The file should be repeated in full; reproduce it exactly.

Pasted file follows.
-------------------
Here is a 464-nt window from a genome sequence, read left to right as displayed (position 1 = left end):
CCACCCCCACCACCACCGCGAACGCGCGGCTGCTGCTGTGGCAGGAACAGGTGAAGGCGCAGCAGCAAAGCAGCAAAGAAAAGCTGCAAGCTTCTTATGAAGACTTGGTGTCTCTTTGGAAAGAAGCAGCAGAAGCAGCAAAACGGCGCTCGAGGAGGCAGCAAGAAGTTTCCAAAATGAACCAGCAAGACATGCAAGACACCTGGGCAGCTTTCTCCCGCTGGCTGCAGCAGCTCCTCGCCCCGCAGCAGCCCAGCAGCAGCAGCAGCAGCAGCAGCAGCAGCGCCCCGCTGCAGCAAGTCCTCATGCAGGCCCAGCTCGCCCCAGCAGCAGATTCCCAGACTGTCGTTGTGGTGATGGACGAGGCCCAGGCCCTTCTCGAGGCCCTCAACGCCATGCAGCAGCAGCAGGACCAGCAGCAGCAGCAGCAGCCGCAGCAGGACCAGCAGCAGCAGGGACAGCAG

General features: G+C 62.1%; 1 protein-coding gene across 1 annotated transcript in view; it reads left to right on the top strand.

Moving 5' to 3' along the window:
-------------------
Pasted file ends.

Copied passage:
Here is a 464-nt window from a genome sequence, read left to right as displayed (position 1 = left end):
CCACCCCCACCACCACCGCGAACGCGCGGCTGCTGCTGTGGCAGGAACAGGTGAAGGCGCAGCAGCAAAGCAGCAAAGAAAAGCTGCAAGCTTCTTATGAAGACTTGGTGTCTCTTTGGAAAGAAGCAGCAGAAGCAGCAAAACGGCGCTCGAGGAGGCAGCAAGAAGTTTCCAAAATGAACCAGCAAGACATGCAAGACACCTGGGCAGCTTTCTCCCGCTGGCTGCAGCAGCTCCTCGCCCCGCAGCAGCCCAGCAGCAGCAGCAGCAGCAGCAGCAGCAGCGCCCCGCTGCAGCAAGTCCTCATGCAGGCCCAGCTCGCCCCAGCAGCAGATTCCCAGACTGTCGTTGTGGTGATGGACGAGGCCCAGGCCCTTCTCGAGGCCCTCAACGCCATGCAGCAGCAGCAGGACCAGCAGCAGCAGCAGCAGCCGCAGCAGGACCAGCAGCAGCAGGGACAGCAG

General features: G+C 62.1%; 1 protein-coding gene across 1 annotated transcript in view; it reads left to right on the top strand.

Moving 5' to 3' along the window: